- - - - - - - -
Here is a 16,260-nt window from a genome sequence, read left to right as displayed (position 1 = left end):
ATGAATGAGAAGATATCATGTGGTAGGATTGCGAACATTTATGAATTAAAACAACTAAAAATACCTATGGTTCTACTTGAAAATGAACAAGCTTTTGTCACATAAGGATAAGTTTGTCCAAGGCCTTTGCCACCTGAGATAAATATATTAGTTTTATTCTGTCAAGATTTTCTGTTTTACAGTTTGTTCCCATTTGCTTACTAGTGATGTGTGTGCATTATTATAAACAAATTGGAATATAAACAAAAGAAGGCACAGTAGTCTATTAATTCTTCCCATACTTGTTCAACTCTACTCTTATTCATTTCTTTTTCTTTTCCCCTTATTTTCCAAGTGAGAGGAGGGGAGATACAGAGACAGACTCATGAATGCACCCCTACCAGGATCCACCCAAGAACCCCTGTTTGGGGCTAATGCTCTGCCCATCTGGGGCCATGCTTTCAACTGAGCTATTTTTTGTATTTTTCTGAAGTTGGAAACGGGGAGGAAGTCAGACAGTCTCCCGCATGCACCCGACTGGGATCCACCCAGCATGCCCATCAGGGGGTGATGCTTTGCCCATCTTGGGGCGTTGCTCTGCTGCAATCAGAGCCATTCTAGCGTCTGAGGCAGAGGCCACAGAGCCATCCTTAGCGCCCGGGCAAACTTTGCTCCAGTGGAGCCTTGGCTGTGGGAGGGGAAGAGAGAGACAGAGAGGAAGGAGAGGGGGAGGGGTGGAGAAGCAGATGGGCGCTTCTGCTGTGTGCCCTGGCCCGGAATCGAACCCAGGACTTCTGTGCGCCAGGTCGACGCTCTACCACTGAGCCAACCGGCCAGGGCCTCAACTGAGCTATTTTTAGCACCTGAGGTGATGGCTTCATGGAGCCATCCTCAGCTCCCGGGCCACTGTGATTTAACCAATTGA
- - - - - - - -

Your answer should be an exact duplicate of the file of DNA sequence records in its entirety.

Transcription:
Here is a 16,260-nt window from a genome sequence, read left to right as displayed (position 1 = left end):
ATGAATGAGAAGATATCATGTGGTAGGATTGCGAACATTTATGAATTAAAACAACTAAAAATACCTATGGTTCTACTTGAAAATGAACAAGCTTTTGTCACATAAGGATAAGTTTGTCCAAGGCCTTTGCCACCTGAGATAAATATATTAGTTTTATTCTGTCAAGATTTTCTGTTTTACAGTTTGTTCCCATTTGCTTACTAGTGATGTGTGTGCATTATTATAAACAAATTGGAATATAAACAAAAGAAGGCACAGTAGTCTATTAATTCTTCCCATACTTGTTCAACTCTACTCTTATTCATTTCTTTTTCTTTTCCCCTTATTTTCCAAGTGAGAGGAGGGGAGATACAGAGACAGACTCATGAATGCACCCCTACCAGGATCCACCCAAGAACCCCTGTTTGGGGCTAATGCTCTGCCCATCTGGGGCCATGCTTTCAACTGAGCTATTTTTTGTATTTTTCTGAAGTTGGAAACGGGGAGGAAGTCAGACAGTCTCCCGCATGCACCCGACTGGGATCCACCCAGCATGCCCATCAGGGGGTGATGCTTTGCCCATCTTGGGGCGTTGCTCTGCTGCAATCAGAGCCATTCTAGCGTCTGAGGCAGAGGCCACAGAGCCATCCTTAGCGCCCGGGCAAACTTTGCTCCAGTGGAGCCTTGGCTGTGGGAGGGGAAGAGAGAGACAGAGAGGAAGGAGAGGGGGAGGGGTGGAGAAGCAGATGGGCGCTTCTGCTGTGTGCCCTGGCCCGGAATCGAACCCAGGACTTCTGTGCGCCAGGTCGACGCTCTACCACTGAGCCAACCGGCCAGGGCCTCAACTGAGCTATTTTTAGCACCTGAGGTGATGGCTTCATGGAGCCATCCTCAGCTCCCGGGCCACTGTGATTTAACCAATTGA